No character better embodies the sense of the war not being over than the interestingly named Septimus Smith (his name is reminiscent of numbers, which feels important in a novel where the passage of time, the constant ebb and flow of “the hour, irrevocable” (117) and the ringing of the clocks is constantly emphasized). Septimus seems to suffer from such an excess of feeling that at times it sounds like an extremely bad acid trip: leaves were alive; trees were alive. And the leaves being connected by millions of fibres with his own body; … the spaces between them were as significant as the sounds. This problem of “over-feeling” seems to emerge as a reaction to his initial condition following the death of his friend Evans in the war, in which he “could not feel.” And then, with such hyper awareness and overdose of sensory input, it’s little wonder that Septimus found it difficult to get through the day.

Septimus’ plight made me think of Aldous Huxley’s The Doors of Perception,: “If the doors of perception were cleansed every thing would appear to man as it is, infinite.” That seems to be Septimus’ problem; the infinity and deeper meaning of everything appears as too glaringly apparent to him, to the point where he can’t condense his experiences or make any sense of them anymore and they just become overwhelming. Upon viewing a motor car that contains someone in the Royal Family (perhaps the Queen? It’s never made clear), for Septimus it appears to him as “this gradual drawing together of everything to one centre before his eyes, as if some horror had almost come to the surface and was about to burst into flames, terrified him. The world wavered and quivered and threatened to burst into flames. It is I who am blocking the way, he thought.” (15) He almost sees the centre, but not quite. At the moment when Septimus throws himself off the balcony, he cries out “I’ll give it to you!” (149) Is he referring to this ungraspable center, always out of his reach?

In the end, death seems to be the only way of bringing it all together, as Peter Walsh muses while the ambulance carrying Septimus’ dead body whirs by: “a moment in which things came together; this ambulance; and life and death.” (152) Mrs. Dalloway discovers this for herself as well, upon hearing of Septimus’ death of her party: “Death was defiance. Death was an attempt to communicate; people feeling the impossibility of reaching the centre which, mystically, evaded them; closeness drew apart; rapture faded, one was alone. There was an embrace in death.” (184) In the end, Mrs. Dalloway “felt glad that he had done it; thrown it away… He made her feel the beauty, made her feel the fun.”(186) With this sentence, I feel like Woolf herself is saying that she’s glad that it is Smith who is doomed, the artist, madman and poet, as opposed to Mrs. Dalloway, the socialite everywoman, the woman of the earth. In Mrs. Dalloway, death emerges as a moment with a potential for understanding and knowledge, however brief. As Muriel Spark wrote, “Remember you must die,” and as Ali Smith writes (in her Mrs. Dalloway rewrite of sorts Hotel World, a highly recommended book), “Remember you must live, remember you most leave, remainder you mist leaf.”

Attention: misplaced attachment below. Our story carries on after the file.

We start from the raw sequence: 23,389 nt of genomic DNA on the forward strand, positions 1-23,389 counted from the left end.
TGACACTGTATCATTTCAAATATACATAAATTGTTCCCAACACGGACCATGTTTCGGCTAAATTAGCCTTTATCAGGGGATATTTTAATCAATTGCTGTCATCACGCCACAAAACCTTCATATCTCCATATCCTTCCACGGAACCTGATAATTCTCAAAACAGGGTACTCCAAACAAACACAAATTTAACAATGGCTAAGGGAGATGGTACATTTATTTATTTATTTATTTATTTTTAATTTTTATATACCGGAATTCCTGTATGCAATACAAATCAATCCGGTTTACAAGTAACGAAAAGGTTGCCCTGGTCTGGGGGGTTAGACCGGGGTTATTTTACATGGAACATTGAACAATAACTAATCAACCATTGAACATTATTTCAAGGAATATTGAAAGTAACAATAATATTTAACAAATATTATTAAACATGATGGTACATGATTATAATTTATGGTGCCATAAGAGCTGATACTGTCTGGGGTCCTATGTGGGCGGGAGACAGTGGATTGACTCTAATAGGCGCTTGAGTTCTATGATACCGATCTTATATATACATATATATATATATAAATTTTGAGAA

This is a good book to read every other year or so, especially around the time when you grow a year older. (I just celebrated my birthday a few days ago.) There’s a lot of juicy “what-have-you-done-with-your-life? times-a-passin’!” passages. “How remorseless life is! A little job at Court!” (74) Remorseless indeed. It’s scary, overcoming so-called banality. I think that’s Woolf’s main point by making the titular character someone who could easily be mistaken for someone shallow and lacking depth: a housewife who likes to give parties, “the perfect hostess,” who at the same time is capable of these most incredibly poetic reveries: